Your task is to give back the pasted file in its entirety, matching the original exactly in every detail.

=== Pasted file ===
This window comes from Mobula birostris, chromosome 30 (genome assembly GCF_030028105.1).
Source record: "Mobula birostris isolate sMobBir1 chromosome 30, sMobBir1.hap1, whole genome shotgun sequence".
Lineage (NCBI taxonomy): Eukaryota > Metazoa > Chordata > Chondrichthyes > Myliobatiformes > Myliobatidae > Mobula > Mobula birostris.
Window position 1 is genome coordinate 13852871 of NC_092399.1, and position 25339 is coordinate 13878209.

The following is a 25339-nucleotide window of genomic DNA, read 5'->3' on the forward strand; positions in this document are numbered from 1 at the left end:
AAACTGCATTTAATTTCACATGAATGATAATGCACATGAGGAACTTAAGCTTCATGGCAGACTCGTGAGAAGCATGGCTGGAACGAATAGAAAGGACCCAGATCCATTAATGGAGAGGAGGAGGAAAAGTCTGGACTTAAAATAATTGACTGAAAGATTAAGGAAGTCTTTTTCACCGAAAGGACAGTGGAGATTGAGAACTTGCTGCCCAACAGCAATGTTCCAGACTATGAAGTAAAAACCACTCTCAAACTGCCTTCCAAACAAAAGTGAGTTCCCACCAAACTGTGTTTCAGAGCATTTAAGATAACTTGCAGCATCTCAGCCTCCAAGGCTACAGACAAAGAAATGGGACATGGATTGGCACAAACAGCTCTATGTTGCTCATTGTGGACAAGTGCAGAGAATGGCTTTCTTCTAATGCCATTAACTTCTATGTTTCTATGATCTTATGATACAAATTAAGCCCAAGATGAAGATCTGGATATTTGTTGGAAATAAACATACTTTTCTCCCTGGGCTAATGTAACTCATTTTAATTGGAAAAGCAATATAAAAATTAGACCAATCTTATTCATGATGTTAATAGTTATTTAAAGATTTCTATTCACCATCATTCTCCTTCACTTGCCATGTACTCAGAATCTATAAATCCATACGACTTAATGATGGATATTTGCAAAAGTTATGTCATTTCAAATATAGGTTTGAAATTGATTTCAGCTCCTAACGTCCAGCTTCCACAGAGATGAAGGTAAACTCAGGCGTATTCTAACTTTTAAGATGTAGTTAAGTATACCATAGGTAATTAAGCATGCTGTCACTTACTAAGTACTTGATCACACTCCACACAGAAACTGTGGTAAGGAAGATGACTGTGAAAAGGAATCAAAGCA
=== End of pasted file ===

This window comes from Mobula birostris, chromosome 30 (genome assembly GCF_030028105.1).
Source record: "Mobula birostris isolate sMobBir1 chromosome 30, sMobBir1.hap1, whole genome shotgun sequence".
Lineage (NCBI taxonomy): Eukaryota > Metazoa > Chordata > Chondrichthyes > Myliobatiformes > Myliobatidae > Mobula > Mobula birostris.
Window position 1 is genome coordinate 13852871 of NC_092399.1, and position 25339 is coordinate 13878209.

The following is a 25339-nucleotide window of genomic DNA, read 5'->3' on the forward strand; positions in this document are numbered from 1 at the left end:
AAACTGCATTTAATTTCACATGAATGATAATGCACATGAGGAACTTAAGCTTCATGGCAGACTCGTGAGAAGCATGGCTGGAACGAATAGAAAGGACCCAGATCCATTAATGGAGAGGAGGAGGAAAAGTCTGGACTTAAAATAATTGACTGAAAGATTAAGGAAGTCTTTTTCACCGAAAGGACAGTGGAGATTGAGAACTTGCTGCCCAACAGCAATGTTCCAGACTATGAAGTAAAAACCACTCTCAAACTGCCTTCCAAACAAAAGTGAGTTCCCACCAAACTGTGTTTCAGAGCATTTAAGATAACTTGCAGCATCTCAGCCTCCAAGGCTACAGACAAAGAAATGGGACATGGATTGGCACAAACAGCTCTATGTTGCTCATTGTGGACAAGTGCAGAGAATGGCTTTCTTCTAATGCCATTAACTTCTATGTTTCTATGATCTTATGATACAAATTAAGCCCAAGATGAAGATCTGGATATTTGTTGGAAATAAACATACTTTTCTCCCTGGGCTAATGTAACTCATTTTAATTGGAAAAGCAATATAAAAATTAGACCAATCTTATTCATGATGTTAATAGTTATTTAAAGATTTCTATTCACCATCATTCTCCTTCACTTGCCATGTACTCAGAATCTATAAATCCATACGACTTAATGATGGATATTTGCAAAAGTTATGTCATTTCAAATATAGGTTTGAAATTGATTTCAGCTCCTAACGTCCAGCTTCCACAGAGATGAAGGTAAACTCAGGCGTATTCTAACTTTTAAGATGTAGTTAAGTATACCATAGGTAATTAAGCATGCTGTCACTTACTAAGTACTTGATCACACTCCACACAGAAACTGTGGTAAGGAAGATGACTGTGAAAAGGAATCAAAGCA